Environmental Conservation


Towards sustainable management of mixed dipterocarp forests of South-east Asia: moving beyond minimum diameter cutting limits

Plinio Sist a1c1, Robert Fimbel a2, Douglas Sheil a3, Robert Nasi a4 and Marie-Hélène Chevallier a4
a1 Cirad-Forêt, EMBRAPA Amazonia Oriental, Travessa Eneas Pinheiro, Belem-PA 66095-100, Brazil
a2 Washington State Parks, 7150 Cleanwater Lane, Olympia WA 98504, USA
a3 CIFOR, PO Box 6596, 10065 JKPWB Jakarta, Indonesia
a4 Cirad-Forêt, Campus International de Baillarguet, TA 10/C, 34398 Montpellier Cedex 5, France

Article author query
sist p   [PubMed][Google Scholar] 
fimbel r   [PubMed][Google Scholar] 
sheil d   [PubMed][Google Scholar] 
nasi r   [PubMed][Google Scholar] 
chevallier m   [PubMed][Google Scholar] 


Selective logging applied in tropical forests is based on one universal criterion: a minimum diameter cutting limit for all commercial timber species. Minimum diameter cutting limits in mixed dipterocarp forests of the Malesia region lead to high felling intensities (10–20+ trees ha−1). Such extraction rates create massive stand damage (>50% of the remaining tree population), which has a negative impact on the regeneration and growth of many harvested dipterocarp species. As such, the minimum diameter cutting limit approach is seldom compatible with sustainable forest management. Where basic ecological characteristics of the commercial species are considered in timber harvesting prescriptions, mixed dipterocarp forests appear capable of sustained timber yields, habitat conservation, and providing other goods and services. This paper first presents the main silvicultural systems developed in mixed dipterocarp forests of Western Malesia and then reviews current knowledge of dipterocarp biology to finally develop guidelines aimed at improving the ecological sustainability of production forests of Western Malesia. These guidelines, a pragmatic reflection of science and ‘best guess’ judgement, include: (1) integration of reduced-impact logging practices into normal management operations; (2) cutting of eight trees ha−1 or less (with a felling cycle of 40–60 years to be determined according to local conditions); (3) defining minimum diameter cutting limits according to the structure, density and diameter at reproduction of target species; (4) avoiding harvesting species with less than one adult tree ha−1 (diameter at breast height [dbh] [greater-than-or-equal] 50 cm over an area of 50–100 ha); (5) minimizing the size and connectivity of gaps (<600 m2 whenever possible); (6) refraining from treatments such as understorey clearing; and (7) providing explicit protection for key forest species and the ecological processes they perform. Further refinement is encouraged to allow for local conditions, and for other forest types.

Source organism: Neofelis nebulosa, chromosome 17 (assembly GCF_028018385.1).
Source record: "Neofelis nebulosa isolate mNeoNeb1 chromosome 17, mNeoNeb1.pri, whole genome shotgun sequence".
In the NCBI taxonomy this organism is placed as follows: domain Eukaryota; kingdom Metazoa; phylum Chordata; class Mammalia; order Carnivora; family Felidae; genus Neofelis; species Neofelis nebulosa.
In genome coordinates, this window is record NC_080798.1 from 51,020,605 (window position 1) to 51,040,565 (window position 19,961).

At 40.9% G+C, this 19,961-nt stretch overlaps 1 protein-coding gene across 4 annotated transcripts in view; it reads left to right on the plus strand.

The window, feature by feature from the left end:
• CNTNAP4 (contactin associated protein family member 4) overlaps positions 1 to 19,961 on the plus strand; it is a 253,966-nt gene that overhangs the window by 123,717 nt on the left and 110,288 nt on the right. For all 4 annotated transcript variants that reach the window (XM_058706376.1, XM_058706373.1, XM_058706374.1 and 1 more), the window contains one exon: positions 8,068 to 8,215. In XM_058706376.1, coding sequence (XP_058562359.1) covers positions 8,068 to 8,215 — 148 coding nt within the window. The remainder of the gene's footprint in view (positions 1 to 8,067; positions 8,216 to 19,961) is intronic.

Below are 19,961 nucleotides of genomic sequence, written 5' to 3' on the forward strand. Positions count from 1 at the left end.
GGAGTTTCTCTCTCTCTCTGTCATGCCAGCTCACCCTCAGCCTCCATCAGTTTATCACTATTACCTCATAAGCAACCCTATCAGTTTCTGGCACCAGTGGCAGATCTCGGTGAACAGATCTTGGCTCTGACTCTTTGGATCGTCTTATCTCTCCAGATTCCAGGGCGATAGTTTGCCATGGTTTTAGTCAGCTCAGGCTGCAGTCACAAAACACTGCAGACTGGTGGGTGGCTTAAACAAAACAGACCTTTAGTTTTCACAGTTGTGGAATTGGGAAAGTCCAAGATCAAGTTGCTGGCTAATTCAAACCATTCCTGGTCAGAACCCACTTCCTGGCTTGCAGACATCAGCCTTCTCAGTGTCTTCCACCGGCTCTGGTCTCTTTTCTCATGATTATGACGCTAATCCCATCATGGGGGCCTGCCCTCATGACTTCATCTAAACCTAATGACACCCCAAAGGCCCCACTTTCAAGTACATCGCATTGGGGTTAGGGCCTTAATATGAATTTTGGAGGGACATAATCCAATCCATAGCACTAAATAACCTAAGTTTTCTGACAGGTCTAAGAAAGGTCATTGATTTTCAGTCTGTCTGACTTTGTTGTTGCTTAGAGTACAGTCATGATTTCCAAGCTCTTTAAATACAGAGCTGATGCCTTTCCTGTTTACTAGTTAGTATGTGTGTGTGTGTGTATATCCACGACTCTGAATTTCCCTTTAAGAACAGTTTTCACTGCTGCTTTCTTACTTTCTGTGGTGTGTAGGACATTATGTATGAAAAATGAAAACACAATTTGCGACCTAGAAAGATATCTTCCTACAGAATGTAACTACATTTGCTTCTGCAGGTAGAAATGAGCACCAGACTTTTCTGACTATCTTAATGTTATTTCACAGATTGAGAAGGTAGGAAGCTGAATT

(Received May 17 2002)
(Accepted May 23 2003)

Key Words: Malesia; mixed dipterocarp forests; reduced-impact logging (RIL); sustainable forest management; silviculture; East Kalimantan; habitat conservation; Tebang Pilih Tanam Indonesia (TPTI).

c1 Correspondence: Dr Plinio Sist e-mail: sist@cpatu.embra.br